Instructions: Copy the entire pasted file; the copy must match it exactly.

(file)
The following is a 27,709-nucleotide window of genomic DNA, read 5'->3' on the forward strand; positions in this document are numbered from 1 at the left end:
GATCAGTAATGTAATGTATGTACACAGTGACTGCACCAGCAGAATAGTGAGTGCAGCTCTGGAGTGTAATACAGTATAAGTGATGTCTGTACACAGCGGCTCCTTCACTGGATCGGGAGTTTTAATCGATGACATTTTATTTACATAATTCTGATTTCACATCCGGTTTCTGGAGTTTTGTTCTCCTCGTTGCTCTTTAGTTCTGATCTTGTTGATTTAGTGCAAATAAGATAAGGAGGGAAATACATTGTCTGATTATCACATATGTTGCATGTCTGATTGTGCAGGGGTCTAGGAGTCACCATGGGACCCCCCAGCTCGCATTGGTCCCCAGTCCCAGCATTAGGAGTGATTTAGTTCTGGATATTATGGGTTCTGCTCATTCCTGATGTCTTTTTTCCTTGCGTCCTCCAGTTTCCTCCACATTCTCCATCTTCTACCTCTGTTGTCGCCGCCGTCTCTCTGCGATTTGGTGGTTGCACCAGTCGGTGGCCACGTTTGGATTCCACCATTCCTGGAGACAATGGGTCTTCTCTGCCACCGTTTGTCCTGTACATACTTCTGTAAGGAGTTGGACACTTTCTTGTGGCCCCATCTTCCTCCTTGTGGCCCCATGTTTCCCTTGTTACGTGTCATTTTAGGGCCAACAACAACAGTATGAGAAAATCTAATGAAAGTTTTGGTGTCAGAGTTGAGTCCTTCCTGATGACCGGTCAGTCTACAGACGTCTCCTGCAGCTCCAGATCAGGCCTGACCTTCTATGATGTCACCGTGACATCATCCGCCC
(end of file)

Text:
The following is a 27,709-nucleotide window of genomic DNA, read 5'->3' on the forward strand; positions in this document are numbered from 1 at the left end:
GATCAGTAATGTAATGTATGTACACAGTGACTGCACCAGCAGAATAGTGAGTGCAGCTCTGGAGTGTAATACAGTATAAGTGATGTCTGTACACAGCGGCTCCTTCACTGGATCGGGAGTTTTAATCGATGACATTTTATTTACATAATTCTGATTTCACATCCGGTTTCTGGAGTTTTGTTCTCCTCGTTGCTCTTTAGTTCTGATCTTGTTGATTTAGTGCAAATAAGATAAGGAGGGAAATACATTGTCTGATTATCACATATGTTGCATGTCTGATTGTGCAGGGGTCTAGGAGTCACCATGGGACCCCCCAGCTCGCATTGGTCCCCAGTCCCAGCATTAGGAGTGATTTAGTTCTGGATATTATGGGTTCTGCTCATTCCTGATGTCTTTTTTCCTTGCGTCCTCCAGTTTCCTCCACATTCTCCATCTTCTACCTCTGTTGTCGCCGCCGTCTCTCTGCGATTTGGTGGTTGCACCAGTCGGTGGCCACGTTTGGATTCCACCATTCCTGGAGACAATGGGTCTTCTCTGCCACCGTTTGTCCTGTACATACTTCTGTAAGGAGTTGGACACTTTCTTGTGGCCCCATCTTCCTCCTTGTGGCCCCATGTTTCCCTTGTTACGTGTCATTTTAGGGCCAACAACAACAGTATGAGAAAATCTAATGAAAGTTTTGGTGTCAGAGTTGAGTCCTTCCTGATGACCGGTCAGTCTACAGACGTCTCCTGCAGCTCCAGATCAGGCCTGACCTTCTATGATGTCACCGTGACATCATCCGCCC